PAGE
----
UWA Publishing

Self-evidently, the short story demands precision. The term ‘short story’ more than likely brings to mind the magazine-length sprint or the rapidly delivered epiphany. John Updike was a master of this demanding form. In his Olinger and Tarbox tales, characters are assembled quickly and sent to their fate with little delay. Never cursory, this was writing performed under haiku-like restraint. In the short stories of Wendy James and Tom Cho, we are presented with similarly brief and precise tales of two different Australian landscapes: one as small as a kitchen, the other as capacious as an arena. Why She Loves Him is James’s first story collection after two well-received novels. For the most part, the stories are quiet and domestic affairs. Her characters are frequently repressed and restrained, filled with rage that is rarely given voice. If the short fiction of some novelists feels too constrained, James’s evocation of despair is perfectly suited to these short bursts.

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Tony Page’s Anh and Lucien is an intricately plotted verse novel set in French Indochina during World War II. It centres on an unlikely same-sex love affair between Lucien, a colonial bureaucrat, and Anh, a young Vietnamese communist who supports Ho Chi Minh’s independence movement.

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Carol Middleton reviews 'Headlong: A novel' by Susan Varga

Carol Middleton
Friday, 11 September 2020

Susan Varga’s latest novel, Headlong, is set in Australia in the opening years of the twenty-first century, with the Tampa episode and detention camps as background. This setting reflects Varga’s own work with refugees and the Nazi camps of her family’s Hungarian past. Headlong relates the downward spiral that the previously indomitable Julia undergoes after the death of her husband. Her two children – the narrator, Kati, and her brother – try everything to restore their mother to physical and mental health, but Julia is adamant: life is hell. The fact that she escaped the Holocaust with her daughter and survived the horror of those years makes the story all the more poignant and distinct from similar stories of grief. Why has this loss defeated her, when she has met every other challenge in life? Has it unlocked the hidden pain of earlier years? This question, and Kati’s ensuing grief and sense of guilt, sustain the novel.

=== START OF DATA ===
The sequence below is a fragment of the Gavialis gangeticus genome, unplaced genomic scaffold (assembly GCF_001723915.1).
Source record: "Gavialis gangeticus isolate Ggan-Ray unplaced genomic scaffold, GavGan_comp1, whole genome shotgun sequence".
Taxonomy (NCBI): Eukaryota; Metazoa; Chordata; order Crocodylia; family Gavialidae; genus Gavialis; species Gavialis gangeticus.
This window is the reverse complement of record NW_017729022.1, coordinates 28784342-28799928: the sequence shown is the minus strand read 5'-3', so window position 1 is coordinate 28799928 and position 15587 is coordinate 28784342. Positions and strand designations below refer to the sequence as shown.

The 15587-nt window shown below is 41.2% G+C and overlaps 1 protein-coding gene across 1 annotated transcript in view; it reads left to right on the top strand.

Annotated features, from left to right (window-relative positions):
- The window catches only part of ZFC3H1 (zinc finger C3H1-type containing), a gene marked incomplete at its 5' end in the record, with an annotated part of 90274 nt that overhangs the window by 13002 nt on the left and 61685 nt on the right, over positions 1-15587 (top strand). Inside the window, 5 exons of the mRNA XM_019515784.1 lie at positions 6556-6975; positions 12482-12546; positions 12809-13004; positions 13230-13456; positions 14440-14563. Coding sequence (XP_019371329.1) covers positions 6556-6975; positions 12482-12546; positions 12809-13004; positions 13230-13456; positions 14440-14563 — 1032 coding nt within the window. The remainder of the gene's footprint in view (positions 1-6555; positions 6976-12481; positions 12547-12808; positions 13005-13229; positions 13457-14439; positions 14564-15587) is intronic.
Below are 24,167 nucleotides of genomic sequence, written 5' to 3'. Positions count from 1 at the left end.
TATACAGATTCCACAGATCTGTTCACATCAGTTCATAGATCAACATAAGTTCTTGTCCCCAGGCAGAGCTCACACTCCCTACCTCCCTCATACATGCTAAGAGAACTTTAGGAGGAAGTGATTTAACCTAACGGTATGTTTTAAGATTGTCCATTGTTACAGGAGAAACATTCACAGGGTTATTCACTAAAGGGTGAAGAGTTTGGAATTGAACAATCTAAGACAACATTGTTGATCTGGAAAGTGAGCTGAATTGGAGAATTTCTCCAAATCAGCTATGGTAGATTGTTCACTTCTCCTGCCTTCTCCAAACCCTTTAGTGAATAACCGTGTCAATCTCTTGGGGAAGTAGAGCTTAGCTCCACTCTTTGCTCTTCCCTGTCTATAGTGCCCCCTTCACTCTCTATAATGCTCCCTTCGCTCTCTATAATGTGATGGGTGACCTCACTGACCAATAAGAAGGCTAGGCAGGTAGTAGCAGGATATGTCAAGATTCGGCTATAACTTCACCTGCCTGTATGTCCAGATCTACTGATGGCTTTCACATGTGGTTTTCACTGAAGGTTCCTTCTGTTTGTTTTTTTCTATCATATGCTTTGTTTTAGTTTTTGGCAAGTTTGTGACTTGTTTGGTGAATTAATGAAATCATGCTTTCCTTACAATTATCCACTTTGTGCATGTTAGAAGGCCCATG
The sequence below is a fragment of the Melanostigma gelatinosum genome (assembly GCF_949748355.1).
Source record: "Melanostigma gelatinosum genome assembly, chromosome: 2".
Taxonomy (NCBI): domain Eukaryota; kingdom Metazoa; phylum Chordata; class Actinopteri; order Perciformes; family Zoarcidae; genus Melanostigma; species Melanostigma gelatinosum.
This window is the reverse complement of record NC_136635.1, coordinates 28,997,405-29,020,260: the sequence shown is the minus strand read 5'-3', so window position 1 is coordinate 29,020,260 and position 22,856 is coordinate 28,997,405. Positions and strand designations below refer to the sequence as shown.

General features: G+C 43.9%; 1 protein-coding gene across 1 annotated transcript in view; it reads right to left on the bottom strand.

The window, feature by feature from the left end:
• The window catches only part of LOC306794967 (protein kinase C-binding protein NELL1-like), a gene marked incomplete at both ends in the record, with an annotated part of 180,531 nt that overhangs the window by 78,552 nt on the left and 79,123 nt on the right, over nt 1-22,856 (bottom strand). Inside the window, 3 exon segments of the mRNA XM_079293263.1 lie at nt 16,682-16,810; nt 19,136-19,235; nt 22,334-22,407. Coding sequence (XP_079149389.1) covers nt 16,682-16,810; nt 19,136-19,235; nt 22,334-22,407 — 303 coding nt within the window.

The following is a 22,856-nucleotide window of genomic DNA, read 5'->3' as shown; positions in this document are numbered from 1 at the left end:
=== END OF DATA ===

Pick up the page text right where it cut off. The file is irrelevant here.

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Adrian Martin’s Mysteries of Cinema is, above all, an impassioned love letter to film, a written record of a life defined and driven by the pleasures, ambiguities, and indeed mysteries inherent in what André Bazin, co-founder of Cahiers du Cinéma, called the ‘seventh art’. In the author’s own words, the book ‘covers 34 years of a writing life’. It charts both his ephemeral and enduring fixations and obsessions, many of which converge on cinema, film form, the role of the critic, pockets of film culture, and the psychological, emotional, and intellectual responses that cinema elicits. Mirroring much of Martin’s oeuvre, Mysteries of Cinema is not easily classifiable; it cuts across different strands of film theory and thought by employing ‘a mode of synthetic film analysis attuned to … the mysteries of cinema’. Martin’s devotees will devour Mysteries of Cinema, savouring its details, imagery, and linguistic flourishes. At more than 430 pages in length, it might prove a formidable undertaking for the more casual reader.

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It is a great pity that Efraim Karsh could not have read Raimond Gaita’s new collection of essays before completing his own. The essays might have prompted him to reflect that the Israeli–Palestinian conflict is not nearly as straightforward as he would have us believe.